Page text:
‘Dirty Harry’ earns lots of bad reviewsAgence France-Presse
LOS ANGELES—Clint Eastwood earned plenty of bad reviews for his latest performance: A bizarre, rambling endorsement of Mitt Romney at the Republican National Convention (RNC) in Tampa, Florida, that had the actor-director pretending to have an off-color conversation with an imaginary President Barack Obama sitting by his side in an empty chair.
“Clint, my hero, is coming across as sad and pathetic,” tweeted film critic Roger Ebert. “He didn’t need to do this to himself. It’s unworthy of him.”
Eastwood carried on a kooky, long-winded conversation with an imaginary President Obama, telling him that he failed to deliver on his promises, and that it’s time for Romney and his running mate, Paul Ryan, to take over.
“Mr. President, how do you handle promises that you have made when you were running for election? I mean, what do you say to people?” he said at one point to the empty chair.
The star of Westerns like “The Good, the Bad and the Ugly” looked down several times at the empty chair, as if he were listening to Obama criticize Republican presidential nominee Romney, whom Eastwood has endorsed.
“What do you want me to tell Romney? I can’t tell him to do that. He can’t do that to himself. You’re absolutely crazy!” Eastwood said, apparently referring to a sexual act.
“I think it may be time for, what do you think, maybe a businessman,” said Eastwood, referring to Romney, who became fabulously wealthy as a successful private equity investor.
“When somebody does not do the job, you’ve gotta let them go,” he said of Obama, as he then drew a finger sharply across his throat.
Twitter was instantly ablaze with comments mocking the Oscar-winning director of “Unforgiven” and “Million Dollar Baby.”
Minutes after Eastwood began his speech, someone created an @InvisibleObama account on Twitter. It has already amassed 30,000 followers and counting.
“Clint has now eclipsed the total word count of his last three films,” tweeted film critic Richard Roeper during the speech, which was intended to last five minutes but went on for nearly 12.
Howard Kurtz, host of CNN’s “Reliable Sources,” said “Clint’s empty chair act” was the “weirdest convention moment I have ever seen.”
When the Politico news website asked Obama campaign spokesperson Ben LaBolt to comment on Eastwood’s speech, he replied: “Referring all questions on this to Salvador Dali.”
The social media commentary grew so fast, with tweets from celebrities and unknowns alike, that several websites compiled best-of lists of Eastwood remarks.
“I didn’t realize that, when Clint Eastwood was announced as a surprise speaker, that it would also be a surprise to him,” tweeted David Roth (@david—i—roth).
“I still like Clint Eastwood,” tweeted writer and comedian Frank Conniff (@FrankConniff). “A crazy Republican talking to a chair is the least harm a crazy Republican has done in ages.”
“I heard that Clint Eastwood was channeling me at the RNC,” tweeted comic actor Bob Newhart, known for his one-sided conversation bits. “My lawyers and I are drafting our lawsuit.”
The 82-year-old actor and director also talked about Oprah Winfrey, Obama’s unfulfilled promise to close the US prison at Guantanamo, the wars in Iraq and Afghanistan, and lawyers.
The Obama campaign shot back afterward by tweeting a photo of the back of the president’s chair, with Obama’s head peeking over it, along with the line: “This seat’s taken.”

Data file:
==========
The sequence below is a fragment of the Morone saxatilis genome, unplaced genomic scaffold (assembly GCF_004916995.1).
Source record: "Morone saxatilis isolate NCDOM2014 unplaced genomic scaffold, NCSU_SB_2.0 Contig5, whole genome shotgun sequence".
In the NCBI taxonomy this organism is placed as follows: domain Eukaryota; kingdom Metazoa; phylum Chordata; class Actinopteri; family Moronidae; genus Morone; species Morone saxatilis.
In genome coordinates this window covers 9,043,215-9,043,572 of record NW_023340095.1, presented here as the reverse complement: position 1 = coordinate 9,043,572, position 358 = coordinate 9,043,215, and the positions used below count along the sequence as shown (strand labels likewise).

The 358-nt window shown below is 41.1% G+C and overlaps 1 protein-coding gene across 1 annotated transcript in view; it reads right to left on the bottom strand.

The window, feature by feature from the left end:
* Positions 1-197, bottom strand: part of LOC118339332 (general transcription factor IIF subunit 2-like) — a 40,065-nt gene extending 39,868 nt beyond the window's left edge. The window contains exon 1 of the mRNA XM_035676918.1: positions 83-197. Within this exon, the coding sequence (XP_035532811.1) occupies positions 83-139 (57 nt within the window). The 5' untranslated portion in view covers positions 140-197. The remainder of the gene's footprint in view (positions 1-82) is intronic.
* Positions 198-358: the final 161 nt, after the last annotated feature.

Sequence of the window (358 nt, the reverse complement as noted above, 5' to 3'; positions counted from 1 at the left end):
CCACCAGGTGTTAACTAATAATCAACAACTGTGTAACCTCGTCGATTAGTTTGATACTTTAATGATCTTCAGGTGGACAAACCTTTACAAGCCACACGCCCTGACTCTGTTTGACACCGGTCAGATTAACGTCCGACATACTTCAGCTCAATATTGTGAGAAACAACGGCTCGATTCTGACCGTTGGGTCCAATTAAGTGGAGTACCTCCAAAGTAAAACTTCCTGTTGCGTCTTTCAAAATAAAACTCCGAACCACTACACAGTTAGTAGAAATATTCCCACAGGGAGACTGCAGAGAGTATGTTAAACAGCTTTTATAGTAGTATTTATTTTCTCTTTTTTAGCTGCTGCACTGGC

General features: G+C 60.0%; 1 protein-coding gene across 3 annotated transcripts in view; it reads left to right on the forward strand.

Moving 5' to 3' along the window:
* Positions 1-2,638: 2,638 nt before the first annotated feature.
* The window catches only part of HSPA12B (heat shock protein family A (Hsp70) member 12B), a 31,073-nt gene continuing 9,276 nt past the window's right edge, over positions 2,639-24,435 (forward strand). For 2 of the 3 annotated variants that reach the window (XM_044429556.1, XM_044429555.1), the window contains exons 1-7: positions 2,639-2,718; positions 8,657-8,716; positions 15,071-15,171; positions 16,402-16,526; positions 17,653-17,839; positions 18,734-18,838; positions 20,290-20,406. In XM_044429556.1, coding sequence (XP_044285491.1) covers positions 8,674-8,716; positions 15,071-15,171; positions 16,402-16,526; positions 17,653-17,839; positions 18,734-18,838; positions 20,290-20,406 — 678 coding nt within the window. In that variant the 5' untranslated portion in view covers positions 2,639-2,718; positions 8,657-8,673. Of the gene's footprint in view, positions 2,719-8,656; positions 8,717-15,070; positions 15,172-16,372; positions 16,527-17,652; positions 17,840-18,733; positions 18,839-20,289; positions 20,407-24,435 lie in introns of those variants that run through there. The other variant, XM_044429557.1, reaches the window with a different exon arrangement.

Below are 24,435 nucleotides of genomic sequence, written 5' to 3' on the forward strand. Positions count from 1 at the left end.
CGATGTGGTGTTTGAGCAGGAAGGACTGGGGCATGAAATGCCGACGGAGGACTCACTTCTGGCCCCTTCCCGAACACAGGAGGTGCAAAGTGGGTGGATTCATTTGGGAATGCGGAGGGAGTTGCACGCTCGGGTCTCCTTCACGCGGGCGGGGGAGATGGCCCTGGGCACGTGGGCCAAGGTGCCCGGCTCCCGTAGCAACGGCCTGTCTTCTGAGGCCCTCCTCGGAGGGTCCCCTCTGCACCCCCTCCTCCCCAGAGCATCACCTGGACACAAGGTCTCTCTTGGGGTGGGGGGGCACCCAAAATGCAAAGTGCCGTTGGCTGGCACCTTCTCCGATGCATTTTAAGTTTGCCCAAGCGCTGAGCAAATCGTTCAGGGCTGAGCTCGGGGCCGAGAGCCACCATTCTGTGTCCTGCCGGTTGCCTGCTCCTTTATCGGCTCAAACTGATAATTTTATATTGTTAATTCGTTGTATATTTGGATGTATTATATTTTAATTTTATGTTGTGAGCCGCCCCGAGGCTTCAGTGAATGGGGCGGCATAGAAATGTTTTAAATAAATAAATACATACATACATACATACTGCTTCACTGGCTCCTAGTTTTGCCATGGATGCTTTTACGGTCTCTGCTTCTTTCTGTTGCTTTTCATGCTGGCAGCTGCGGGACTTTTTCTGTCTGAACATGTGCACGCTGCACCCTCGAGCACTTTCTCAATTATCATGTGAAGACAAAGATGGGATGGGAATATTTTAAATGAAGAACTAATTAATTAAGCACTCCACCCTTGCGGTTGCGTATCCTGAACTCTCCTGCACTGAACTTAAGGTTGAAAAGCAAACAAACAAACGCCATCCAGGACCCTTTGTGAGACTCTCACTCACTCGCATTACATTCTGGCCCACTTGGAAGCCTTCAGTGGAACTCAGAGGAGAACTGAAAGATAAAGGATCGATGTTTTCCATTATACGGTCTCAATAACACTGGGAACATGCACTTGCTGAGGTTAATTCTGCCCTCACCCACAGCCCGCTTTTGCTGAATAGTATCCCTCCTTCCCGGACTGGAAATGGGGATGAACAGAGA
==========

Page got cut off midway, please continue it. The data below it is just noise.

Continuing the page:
Among Romney supporters, Eastwood’s head-scratching endorsement set off immediate questions and finger-pointing: Who booked Eastwood? Did anyone have an idea of what he was going to say? Did anyone read his remarks before they were broadcast?
One Romney aide said that the actor-director, a fiscal conservative who takes left-leaning stands on social issues such as gay marriage and environmental protection, had been booked months ago and that the expectation was that he would deliver a more standard endorsement, as he did earlier this year.
Another aide tried gamely to find an upside, saying that the Eastwood appearance offered a moment of unpredictability in a convention that was otherwise surprise-free.
‘Go ahead, make my day’
Inside the convention, the crowd cheered Eastwood’s entrance and shouted his famed catchphrase, “Go ahead, make my day.” But backstage, stern-faced Romney aides winced at times as the actor’s remarks stretched on. After his speech, Romney’s camp defended Eastwood.
“He’s an American icon,” Romney spokesperson Gail Gitcho told CNN’s Piers Morgan. “You can’t look at him through the same political lens that you would other politicians. He’s Clint Eastwood.”
There was seemingly more discussion Thursday night on Twitter about Eastwood’s awkward performance than Romney’s actual acceptance speech.
Several celebrities and comedians lightheartedly hypothesized on the microblogging site how Democrats could top the over-the-top routine at their own convention in Charlotte, North Carolina, next week.
Talking to a steak
“To restore balance to the universe, Obama must have Tommy Chong onstage at the DNC (Democratic National Convention), talking to a steak,” joked Patton Oswalt.
Original “Star Trek” actor George Takei said he was “drafting a DNC speech to (an) imaginary Romney in an empty factory.”
“Saturday Night Live” cast member Seth Myers had an entirely different idea: “(Vice President Joe) Biden has to go shirtless for DNC to top it.”
For Hollywood veteran Eastwood, his chance to rebound likely comes Sept. 21 in more familiar territory. That’s when his next film, the baseball drama “Trouble with the Curve,” opens. With a report from Michael D. Shear and Michael Barbaro, New York Times News Service